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Blancmange: Cornstarch Puddings

Cornstarch is the thickener here instead of eggs. The amount of cornstarch determines the firmness of the blancmange: 2 tablespoons yields a very soft pudding, whereas 3 tablespoons yields a rather firm one. There are quite few variations you can play with this pudding:

  • For a richer pudding, use evaporated milk or half-and-half instead of whole milk.
  • Spicy flavor: Add a pinch of saffron, 1/2 teaspoon ground cardamom and 1/4 teaspoon ginger powder with the cornstarch and sugar.
  • Maple: Omit the sugar and use 1/4 cup maple sugar. If you don’t have maple sugar, use 1/4 cup pure maple syrup and use only 1 3/4 cups milk.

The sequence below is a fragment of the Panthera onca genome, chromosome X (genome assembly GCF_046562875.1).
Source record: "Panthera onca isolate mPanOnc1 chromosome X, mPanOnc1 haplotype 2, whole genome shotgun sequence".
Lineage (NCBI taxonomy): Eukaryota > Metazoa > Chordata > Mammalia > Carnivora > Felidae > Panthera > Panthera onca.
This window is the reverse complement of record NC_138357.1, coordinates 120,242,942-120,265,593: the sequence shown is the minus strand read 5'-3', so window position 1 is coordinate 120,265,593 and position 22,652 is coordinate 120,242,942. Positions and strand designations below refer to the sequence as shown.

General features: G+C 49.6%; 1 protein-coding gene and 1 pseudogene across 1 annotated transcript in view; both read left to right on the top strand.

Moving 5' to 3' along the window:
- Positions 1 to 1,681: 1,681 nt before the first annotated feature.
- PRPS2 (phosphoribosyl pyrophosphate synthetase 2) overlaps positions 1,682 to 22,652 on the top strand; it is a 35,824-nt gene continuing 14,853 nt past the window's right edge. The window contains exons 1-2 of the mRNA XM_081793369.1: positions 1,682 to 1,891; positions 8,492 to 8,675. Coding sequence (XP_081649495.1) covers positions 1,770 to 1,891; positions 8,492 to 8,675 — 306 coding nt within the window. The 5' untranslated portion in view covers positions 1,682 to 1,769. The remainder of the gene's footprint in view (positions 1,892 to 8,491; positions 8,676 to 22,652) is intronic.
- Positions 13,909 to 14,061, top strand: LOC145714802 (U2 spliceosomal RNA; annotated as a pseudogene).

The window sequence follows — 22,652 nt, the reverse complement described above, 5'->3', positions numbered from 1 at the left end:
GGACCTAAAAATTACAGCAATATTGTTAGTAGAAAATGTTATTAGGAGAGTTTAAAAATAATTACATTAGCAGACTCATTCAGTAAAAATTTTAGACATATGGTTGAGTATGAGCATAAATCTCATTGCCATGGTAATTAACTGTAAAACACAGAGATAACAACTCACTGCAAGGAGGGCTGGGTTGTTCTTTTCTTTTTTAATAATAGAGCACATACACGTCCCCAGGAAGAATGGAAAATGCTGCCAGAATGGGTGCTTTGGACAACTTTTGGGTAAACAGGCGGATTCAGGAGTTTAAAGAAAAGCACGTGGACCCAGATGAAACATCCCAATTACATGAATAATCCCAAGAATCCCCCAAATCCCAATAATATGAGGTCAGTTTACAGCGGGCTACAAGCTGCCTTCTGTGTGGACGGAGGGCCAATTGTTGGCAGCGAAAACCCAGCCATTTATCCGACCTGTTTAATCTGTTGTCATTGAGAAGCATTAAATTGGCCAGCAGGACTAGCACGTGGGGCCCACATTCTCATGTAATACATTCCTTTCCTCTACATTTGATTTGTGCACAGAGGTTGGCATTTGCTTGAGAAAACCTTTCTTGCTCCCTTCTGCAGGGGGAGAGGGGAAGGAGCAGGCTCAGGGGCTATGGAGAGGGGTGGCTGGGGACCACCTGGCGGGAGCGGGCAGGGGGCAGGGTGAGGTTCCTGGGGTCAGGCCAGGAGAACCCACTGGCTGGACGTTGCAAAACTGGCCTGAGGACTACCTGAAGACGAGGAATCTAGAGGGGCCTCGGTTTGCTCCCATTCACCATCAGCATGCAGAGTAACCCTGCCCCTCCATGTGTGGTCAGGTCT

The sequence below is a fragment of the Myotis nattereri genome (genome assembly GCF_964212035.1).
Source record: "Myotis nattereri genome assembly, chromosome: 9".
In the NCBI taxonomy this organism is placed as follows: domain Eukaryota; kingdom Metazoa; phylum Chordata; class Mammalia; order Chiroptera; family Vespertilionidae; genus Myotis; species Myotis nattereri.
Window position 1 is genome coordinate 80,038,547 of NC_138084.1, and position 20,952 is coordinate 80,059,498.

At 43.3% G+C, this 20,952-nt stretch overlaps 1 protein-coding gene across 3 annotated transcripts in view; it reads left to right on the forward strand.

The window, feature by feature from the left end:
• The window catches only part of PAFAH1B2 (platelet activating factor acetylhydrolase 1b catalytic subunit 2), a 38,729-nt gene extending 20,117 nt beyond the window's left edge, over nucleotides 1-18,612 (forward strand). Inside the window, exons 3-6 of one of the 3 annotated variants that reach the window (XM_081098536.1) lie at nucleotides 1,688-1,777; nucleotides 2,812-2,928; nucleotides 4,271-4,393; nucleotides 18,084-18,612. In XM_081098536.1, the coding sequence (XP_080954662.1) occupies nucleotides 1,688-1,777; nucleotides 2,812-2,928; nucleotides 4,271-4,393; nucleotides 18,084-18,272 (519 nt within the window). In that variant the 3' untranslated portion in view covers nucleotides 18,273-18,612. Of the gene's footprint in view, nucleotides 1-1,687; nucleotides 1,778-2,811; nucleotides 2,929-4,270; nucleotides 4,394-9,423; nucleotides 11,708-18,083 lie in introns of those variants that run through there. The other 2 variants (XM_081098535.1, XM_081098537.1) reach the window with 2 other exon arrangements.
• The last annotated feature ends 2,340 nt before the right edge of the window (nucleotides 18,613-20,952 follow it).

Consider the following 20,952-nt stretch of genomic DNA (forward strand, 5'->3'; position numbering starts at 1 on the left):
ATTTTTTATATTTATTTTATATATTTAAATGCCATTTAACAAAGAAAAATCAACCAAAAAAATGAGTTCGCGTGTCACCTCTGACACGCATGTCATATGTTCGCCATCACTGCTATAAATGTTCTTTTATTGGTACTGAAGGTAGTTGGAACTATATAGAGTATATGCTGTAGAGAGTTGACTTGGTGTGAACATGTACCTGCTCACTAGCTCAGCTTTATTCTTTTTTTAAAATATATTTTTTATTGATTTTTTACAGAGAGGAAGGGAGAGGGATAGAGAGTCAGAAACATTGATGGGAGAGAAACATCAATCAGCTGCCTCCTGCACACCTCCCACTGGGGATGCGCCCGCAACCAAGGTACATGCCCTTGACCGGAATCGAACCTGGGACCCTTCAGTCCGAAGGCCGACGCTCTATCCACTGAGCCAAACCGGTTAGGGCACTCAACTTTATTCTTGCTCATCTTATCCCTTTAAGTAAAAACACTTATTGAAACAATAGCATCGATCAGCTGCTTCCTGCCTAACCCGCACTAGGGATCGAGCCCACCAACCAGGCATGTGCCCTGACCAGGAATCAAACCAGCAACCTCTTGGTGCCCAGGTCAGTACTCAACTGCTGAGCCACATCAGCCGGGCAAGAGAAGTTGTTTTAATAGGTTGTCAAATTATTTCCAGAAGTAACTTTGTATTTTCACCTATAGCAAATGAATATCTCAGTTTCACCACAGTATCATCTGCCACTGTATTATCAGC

• Black Sesame: I usually obtain black sesame paste (kuro goma) from a Japanese grocery store. Fill the ramekins per the recipe, but reserve about 1/2 cup of the hot blancmange. To this add 2 to 3 tablespoons black sesame paste; beat well with a whisk. Dollop the black sesame on top of the vanilla blancmange, then chill.


  • 2 cups whole milk
  • 2 to 3 tablespoons cornstarch
  • 1/4 cup sugar
  • 1 tablespoon vanilla sugar; or, 1 teaspoon vanilla extract


  1. Slowly heat milk in a sauce pan over medium heat.
  2. Add the cornstarch, sugar and vanilla sugar to the pan. Whisk until well blended.
  3. Continue to stir with the whisk. After the mixture starts to thicken, stir for an additional 15 to 20 minutes in order to cook away the raw starchy taste.
  4. Pour into ramekins or custard bowls; this recipe is 4 servings. Chill for at least 2 hours before serving.

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